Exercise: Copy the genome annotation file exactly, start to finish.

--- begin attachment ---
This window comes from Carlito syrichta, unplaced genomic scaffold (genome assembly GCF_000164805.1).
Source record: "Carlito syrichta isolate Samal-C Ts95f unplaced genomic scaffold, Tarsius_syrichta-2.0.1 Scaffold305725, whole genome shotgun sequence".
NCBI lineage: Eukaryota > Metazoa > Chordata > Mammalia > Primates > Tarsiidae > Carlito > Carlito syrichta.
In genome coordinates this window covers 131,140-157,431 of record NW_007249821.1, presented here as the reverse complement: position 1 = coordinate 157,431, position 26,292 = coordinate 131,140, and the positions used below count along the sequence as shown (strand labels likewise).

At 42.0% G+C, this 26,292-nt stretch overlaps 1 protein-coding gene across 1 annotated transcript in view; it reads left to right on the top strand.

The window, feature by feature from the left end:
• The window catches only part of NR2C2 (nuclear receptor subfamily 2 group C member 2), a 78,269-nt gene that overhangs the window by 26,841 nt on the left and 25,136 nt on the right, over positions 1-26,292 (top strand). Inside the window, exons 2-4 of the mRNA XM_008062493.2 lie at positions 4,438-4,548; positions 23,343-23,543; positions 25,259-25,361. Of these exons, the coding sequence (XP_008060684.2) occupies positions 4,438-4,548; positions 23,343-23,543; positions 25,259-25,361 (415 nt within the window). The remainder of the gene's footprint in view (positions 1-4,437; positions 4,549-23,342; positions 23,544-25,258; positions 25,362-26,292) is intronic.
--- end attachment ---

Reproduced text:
This window comes from Carlito syrichta, unplaced genomic scaffold (genome assembly GCF_000164805.1).
Source record: "Carlito syrichta isolate Samal-C Ts95f unplaced genomic scaffold, Tarsius_syrichta-2.0.1 Scaffold305725, whole genome shotgun sequence".
NCBI lineage: Eukaryota > Metazoa > Chordata > Mammalia > Primates > Tarsiidae > Carlito > Carlito syrichta.
In genome coordinates this window covers 131,140-157,431 of record NW_007249821.1, presented here as the reverse complement: position 1 = coordinate 157,431, position 26,292 = coordinate 131,140, and the positions used below count along the sequence as shown (strand labels likewise).

At 42.0% G+C, this 26,292-nt stretch overlaps 1 protein-coding gene across 1 annotated transcript in view; it reads left to right on the top strand.

The window, feature by feature from the left end:
• The window catches only part of NR2C2 (nuclear receptor subfamily 2 group C member 2), a 78,269-nt gene that overhangs the window by 26,841 nt on the left and 25,136 nt on the right, over positions 1-26,292 (top strand). Inside the window, exons 2-4 of the mRNA XM_008062493.2 lie at positions 4,438-4,548; positions 23,343-23,543; positions 25,259-25,361. Of these exons, the coding sequence (XP_008060684.2) occupies positions 4,438-4,548; positions 23,343-23,543; positions 25,259-25,361 (415 nt within the window). The remainder of the gene's footprint in view (positions 1-4,437; positions 4,549-23,342; positions 23,544-25,258; positions 25,362-26,292) is intronic.